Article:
This cover image released by Interscope Records shows "Good Riddance" by Gracie Abrams. (Interscope Records via AP)

“Good Riddance,” Gracie Abrams (Interscope Records)

The title for Gracie Abrams’ debut album is referenced early in its opening track, “The Best.” She admits: “You’re the worst of my crimes/You fell hard/I thought, ‘good riddance.'” As the music intensifies, so do the depths of her admissions.

Those confessions set the tone for the album that follows: This is a diary, and one whose author is well aware that everyone can do wrong. The immediacy of that intimacy forms an agreement between the artist and her listeners that the 12 tracks, co-written and produced by The National’s Aaron Dessner, will hold honest self-reflection.

At 23, Abrams has a knack for the sort of vulnerable songwriting that grabs you in quiet moments, the kind that finds fans because it is empathetic and personal. It’s something she’s studied by listening to artists like Taylor Swift, who she’ll tour with this spring. And something she’s already taught — Olivia Rodrigo cited Abrams’ influence when releasing her own confessional song “driver’s license.”

Abrams considers the nuances of growing up on “Right Now” — “left my past life on the ground/Think I’m more alive somehow” — and pines on “Full Machine”: “I’m a shameless caller/You’re a full machine/But won’t you answer tonight and say something nice to me.” “I Know It Won’t Work” pairs a heartbeat-like drumbeat with pleading reflections: “What if I’m not worth the time and breath I know you’re saving?”

Abrams’ words are strongest when she centers her youth, probing her emotions in a way that acknowledges possible naiveté. Instead of relief or anger, this “good riddance” is tinged with guilt, regret and unanswered questions — feelings that pair well with Abrams’ raw, breathy vocals.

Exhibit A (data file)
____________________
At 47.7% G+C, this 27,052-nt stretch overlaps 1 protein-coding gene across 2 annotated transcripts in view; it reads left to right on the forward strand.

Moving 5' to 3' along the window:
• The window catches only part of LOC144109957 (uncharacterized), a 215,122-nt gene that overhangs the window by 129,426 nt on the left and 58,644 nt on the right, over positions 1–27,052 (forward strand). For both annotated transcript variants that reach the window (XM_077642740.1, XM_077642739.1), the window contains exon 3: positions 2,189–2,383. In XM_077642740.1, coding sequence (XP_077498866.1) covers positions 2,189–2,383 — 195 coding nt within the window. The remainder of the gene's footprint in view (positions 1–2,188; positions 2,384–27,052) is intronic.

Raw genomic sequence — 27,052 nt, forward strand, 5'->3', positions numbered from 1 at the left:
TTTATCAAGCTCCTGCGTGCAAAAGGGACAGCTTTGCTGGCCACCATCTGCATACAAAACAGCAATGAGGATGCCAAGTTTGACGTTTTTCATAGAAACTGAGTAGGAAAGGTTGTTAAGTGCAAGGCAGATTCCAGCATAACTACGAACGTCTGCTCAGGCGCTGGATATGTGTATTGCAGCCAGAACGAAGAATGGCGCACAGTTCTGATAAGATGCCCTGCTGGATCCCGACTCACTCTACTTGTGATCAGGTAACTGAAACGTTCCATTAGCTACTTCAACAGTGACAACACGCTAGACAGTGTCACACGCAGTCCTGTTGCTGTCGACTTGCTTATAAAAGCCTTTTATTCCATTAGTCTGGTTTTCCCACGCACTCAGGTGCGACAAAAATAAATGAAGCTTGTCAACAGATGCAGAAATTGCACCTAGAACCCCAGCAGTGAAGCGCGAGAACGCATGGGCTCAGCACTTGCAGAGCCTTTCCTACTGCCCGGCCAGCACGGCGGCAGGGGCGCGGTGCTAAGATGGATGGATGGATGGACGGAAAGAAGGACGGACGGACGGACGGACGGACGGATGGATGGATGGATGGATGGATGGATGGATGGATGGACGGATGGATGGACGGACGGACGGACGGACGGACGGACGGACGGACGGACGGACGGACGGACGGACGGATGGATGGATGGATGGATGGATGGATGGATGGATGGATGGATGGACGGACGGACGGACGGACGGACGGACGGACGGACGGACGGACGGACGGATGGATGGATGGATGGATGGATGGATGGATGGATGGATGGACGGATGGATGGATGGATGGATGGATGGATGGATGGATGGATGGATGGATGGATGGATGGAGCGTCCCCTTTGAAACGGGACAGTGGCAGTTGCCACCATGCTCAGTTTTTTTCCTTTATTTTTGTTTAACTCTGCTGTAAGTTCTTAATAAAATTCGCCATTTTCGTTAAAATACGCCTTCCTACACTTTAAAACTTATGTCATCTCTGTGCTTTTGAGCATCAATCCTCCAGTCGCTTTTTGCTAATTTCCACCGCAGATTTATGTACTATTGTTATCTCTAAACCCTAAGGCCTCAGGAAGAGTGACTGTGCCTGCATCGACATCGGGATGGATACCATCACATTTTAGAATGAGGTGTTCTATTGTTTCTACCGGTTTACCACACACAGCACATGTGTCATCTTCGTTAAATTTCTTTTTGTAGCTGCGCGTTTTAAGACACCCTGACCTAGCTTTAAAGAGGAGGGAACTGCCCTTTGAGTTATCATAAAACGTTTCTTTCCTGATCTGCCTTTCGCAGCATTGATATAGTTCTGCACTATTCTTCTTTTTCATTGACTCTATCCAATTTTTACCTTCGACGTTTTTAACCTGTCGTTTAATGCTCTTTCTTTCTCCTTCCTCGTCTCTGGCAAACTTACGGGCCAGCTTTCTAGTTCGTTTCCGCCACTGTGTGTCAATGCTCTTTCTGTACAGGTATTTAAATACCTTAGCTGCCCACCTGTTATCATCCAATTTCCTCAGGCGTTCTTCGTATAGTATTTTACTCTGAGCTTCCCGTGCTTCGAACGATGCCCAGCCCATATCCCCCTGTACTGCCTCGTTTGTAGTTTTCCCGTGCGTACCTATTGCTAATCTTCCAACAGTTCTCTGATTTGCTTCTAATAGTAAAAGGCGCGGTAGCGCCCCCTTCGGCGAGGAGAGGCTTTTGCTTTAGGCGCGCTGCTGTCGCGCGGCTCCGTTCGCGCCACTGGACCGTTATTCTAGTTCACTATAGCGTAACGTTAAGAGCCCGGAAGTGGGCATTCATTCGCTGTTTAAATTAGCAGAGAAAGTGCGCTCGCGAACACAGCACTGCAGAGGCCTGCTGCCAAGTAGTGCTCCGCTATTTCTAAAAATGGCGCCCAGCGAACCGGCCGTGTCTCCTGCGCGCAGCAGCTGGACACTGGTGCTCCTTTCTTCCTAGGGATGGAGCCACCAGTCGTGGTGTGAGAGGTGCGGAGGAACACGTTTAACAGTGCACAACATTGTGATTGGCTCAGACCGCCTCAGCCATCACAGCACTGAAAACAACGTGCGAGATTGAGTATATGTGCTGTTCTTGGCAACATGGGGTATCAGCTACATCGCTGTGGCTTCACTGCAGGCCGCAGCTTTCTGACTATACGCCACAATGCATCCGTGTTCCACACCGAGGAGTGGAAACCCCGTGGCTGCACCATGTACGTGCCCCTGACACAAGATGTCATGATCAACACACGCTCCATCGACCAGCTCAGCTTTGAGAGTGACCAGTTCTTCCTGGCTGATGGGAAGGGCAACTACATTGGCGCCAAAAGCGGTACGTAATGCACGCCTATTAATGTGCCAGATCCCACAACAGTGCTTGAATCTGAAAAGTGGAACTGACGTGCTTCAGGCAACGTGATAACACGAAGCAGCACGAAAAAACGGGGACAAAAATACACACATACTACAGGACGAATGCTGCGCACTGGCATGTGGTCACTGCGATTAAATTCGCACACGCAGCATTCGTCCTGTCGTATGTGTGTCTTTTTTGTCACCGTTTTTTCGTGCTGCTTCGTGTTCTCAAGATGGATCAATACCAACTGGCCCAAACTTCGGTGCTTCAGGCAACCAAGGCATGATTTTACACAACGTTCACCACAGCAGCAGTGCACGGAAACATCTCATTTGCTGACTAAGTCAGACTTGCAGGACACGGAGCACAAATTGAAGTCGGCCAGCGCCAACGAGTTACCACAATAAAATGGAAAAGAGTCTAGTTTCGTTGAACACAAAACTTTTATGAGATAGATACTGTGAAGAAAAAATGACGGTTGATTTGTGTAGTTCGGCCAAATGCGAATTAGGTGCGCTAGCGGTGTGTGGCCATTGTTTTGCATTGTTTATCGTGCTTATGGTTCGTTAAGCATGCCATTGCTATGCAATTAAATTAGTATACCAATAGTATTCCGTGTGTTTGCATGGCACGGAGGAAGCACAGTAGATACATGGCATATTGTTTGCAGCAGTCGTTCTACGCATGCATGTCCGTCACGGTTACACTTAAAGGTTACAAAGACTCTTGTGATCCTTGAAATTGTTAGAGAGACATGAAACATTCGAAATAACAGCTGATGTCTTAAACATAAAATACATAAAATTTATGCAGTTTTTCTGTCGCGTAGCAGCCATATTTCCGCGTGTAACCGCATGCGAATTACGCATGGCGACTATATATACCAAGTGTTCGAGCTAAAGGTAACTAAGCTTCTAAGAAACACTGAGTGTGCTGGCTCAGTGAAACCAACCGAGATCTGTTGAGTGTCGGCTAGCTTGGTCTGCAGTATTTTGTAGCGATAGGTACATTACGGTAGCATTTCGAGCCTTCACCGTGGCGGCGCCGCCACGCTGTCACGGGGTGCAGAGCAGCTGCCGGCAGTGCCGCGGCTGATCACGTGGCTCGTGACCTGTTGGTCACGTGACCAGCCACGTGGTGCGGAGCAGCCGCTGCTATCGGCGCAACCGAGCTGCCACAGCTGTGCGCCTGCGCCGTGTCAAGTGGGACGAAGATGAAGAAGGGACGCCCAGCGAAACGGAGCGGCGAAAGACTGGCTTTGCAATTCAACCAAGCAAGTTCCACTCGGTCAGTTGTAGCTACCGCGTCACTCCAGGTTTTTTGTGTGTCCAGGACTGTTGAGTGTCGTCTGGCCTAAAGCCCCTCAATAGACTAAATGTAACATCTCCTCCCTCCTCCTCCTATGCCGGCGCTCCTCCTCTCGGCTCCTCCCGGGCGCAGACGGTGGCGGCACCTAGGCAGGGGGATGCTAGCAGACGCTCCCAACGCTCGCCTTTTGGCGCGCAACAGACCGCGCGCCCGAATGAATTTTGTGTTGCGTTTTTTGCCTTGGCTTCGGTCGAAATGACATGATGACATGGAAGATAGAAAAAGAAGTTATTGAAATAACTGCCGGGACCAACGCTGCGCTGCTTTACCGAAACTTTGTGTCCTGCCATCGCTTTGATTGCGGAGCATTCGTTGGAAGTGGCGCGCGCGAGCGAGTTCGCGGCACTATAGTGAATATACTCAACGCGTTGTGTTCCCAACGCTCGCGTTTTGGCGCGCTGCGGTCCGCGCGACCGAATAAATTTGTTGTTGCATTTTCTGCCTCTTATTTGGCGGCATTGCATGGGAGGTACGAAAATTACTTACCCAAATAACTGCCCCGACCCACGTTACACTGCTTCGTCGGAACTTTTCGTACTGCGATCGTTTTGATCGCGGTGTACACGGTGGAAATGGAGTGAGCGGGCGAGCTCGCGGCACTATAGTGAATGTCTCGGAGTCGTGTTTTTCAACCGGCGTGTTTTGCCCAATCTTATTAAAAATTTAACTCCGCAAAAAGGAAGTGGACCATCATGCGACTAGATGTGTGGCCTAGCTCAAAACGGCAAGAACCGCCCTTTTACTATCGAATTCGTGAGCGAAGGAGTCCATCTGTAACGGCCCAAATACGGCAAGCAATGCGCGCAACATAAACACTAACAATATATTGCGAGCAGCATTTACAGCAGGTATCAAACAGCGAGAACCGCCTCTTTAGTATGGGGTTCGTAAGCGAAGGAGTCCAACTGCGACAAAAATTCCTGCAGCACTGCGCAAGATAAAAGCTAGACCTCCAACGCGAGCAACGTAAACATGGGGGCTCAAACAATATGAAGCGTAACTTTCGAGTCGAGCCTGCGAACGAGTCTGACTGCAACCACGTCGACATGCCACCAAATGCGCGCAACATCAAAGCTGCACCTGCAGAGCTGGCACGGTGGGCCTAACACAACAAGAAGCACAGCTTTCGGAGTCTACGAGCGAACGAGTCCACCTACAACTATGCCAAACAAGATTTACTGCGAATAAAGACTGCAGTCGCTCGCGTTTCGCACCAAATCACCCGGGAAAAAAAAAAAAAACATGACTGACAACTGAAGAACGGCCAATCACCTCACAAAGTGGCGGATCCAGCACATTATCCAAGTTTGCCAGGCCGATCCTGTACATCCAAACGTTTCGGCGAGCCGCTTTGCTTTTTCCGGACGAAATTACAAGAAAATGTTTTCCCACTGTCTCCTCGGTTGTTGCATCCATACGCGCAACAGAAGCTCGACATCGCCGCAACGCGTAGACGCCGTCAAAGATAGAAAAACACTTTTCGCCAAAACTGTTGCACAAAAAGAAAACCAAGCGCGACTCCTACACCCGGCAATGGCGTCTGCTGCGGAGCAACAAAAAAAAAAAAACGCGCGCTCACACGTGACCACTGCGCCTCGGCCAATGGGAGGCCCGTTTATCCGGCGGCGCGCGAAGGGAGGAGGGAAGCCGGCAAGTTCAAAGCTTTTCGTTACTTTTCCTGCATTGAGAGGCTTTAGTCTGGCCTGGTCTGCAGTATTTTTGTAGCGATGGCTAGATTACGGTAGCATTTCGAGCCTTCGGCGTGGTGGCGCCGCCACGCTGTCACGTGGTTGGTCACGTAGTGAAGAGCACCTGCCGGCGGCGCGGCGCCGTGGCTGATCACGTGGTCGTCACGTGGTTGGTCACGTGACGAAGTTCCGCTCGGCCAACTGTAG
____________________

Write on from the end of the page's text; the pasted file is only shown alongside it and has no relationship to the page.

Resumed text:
Dessner’s collaboration brings a stripped back direction to the tracks, evident in the emotive acoustics of “Amelie” and “This is What the Drugs Are For.” While the production is at times repetitive, moments on “Good Riddance” see Dessner channel the same acoustic wonder of Swift’s “folklore,” also recorded at his Long Pond studio, through violin trills and isolated piano melodies.

The album’s penultimate track, “The Blue,” is transcendent and refreshingly hopeful, relying on a common turn of phrase to describe the beginnings of a new relationship: “You came out of the blue like that/ I never could’ve seen you coming/I think you’re everything I’ve wanted.”

That chorus is an enduring earworm, the kind that enters your brain passively, as if to remind you of Abrams’ very dilemma: Situations can always change. And while the song is not rid of the anxiety that imbues the album — “what are you doing to me now?” she repeats throughout — it feels like an awakening.

If “Good Riddance” were a color palette, “The Blue” would be the lightest shade in a sea of navy, gray and deep purples.

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